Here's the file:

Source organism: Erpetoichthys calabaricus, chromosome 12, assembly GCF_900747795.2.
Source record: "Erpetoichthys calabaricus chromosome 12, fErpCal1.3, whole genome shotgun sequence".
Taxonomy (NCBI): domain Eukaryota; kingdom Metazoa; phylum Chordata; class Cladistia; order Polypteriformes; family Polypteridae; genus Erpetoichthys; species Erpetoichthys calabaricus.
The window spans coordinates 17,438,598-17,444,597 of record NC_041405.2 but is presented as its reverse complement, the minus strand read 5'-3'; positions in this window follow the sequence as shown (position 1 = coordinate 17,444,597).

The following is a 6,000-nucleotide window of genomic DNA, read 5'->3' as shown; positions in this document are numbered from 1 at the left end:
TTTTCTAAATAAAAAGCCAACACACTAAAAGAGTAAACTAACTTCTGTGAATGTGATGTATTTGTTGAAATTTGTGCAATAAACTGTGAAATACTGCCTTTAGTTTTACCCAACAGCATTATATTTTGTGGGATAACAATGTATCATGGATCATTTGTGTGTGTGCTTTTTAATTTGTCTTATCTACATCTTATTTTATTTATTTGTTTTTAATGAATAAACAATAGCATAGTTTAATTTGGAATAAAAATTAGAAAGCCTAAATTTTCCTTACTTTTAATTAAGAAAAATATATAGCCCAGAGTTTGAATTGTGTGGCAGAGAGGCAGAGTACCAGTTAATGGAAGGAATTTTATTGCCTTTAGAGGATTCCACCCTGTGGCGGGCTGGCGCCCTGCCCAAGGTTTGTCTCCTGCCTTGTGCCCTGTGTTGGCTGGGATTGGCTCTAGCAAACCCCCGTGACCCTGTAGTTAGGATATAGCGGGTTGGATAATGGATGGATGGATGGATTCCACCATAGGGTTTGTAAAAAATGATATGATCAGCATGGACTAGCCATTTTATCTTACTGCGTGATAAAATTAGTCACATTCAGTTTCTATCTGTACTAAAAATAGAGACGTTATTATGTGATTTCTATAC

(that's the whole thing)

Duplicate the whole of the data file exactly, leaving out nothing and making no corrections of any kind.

Source organism: Erpetoichthys calabaricus, chromosome 12, assembly GCF_900747795.2.
Source record: "Erpetoichthys calabaricus chromosome 12, fErpCal1.3, whole genome shotgun sequence".
Taxonomy (NCBI): domain Eukaryota; kingdom Metazoa; phylum Chordata; class Cladistia; order Polypteriformes; family Polypteridae; genus Erpetoichthys; species Erpetoichthys calabaricus.
The window spans coordinates 17,438,598-17,444,597 of record NC_041405.2 but is presented as its reverse complement, the minus strand read 5'-3'; positions in this window follow the sequence as shown (position 1 = coordinate 17,444,597).

The following is a 6,000-nucleotide window of genomic DNA, read 5'->3' as shown; positions in this document are numbered from 1 at the left end:
TTTTCTAAATAAAAAGCCAACACACTAAAAGAGTAAACTAACTTCTGTGAATGTGATGTATTTGTTGAAATTTGTGCAATAAACTGTGAAATACTGCCTTTAGTTTTACCCAACAGCATTATATTTTGTGGGATAACAATGTATCATGGATCATTTGTGTGTGTGCTTTTTAATTTGTCTTATCTACATCTTATTTTATTTATTTGTTTTTAATGAATAAACAATAGCATAGTTTAATTTGGAATAAAAATTAGAAAGCCTAAATTTTCCTTACTTTTAATTAAGAAAAATATATAGCCCAGAGTTTGAATTGTGTGGCAGAGAGGCAGAGTACCAGTTAATGGAAGGAATTTTATTGCCTTTAGAGGATTCCACCCTGTGGCGGGCTGGCGCCCTGCCCAAGGTTTGTCTCCTGCCTTGTGCCCTGTGTTGGCTGGGATTGGCTCTAGCAAACCCCCGTGACCCTGTAGTTAGGATATAGCGGGTTGGATAATGGATGGATGGATGGATTCCACCATAGGGTTTGTAAAAAATGATATGATCAGCATGGACTAGCCATTTTATCTTACTGCGTGATAAAATTAGTCACATTCAGTTTCTATCTGTACTAAAAATAGAGACGTTATTATGTGATTTCTATAC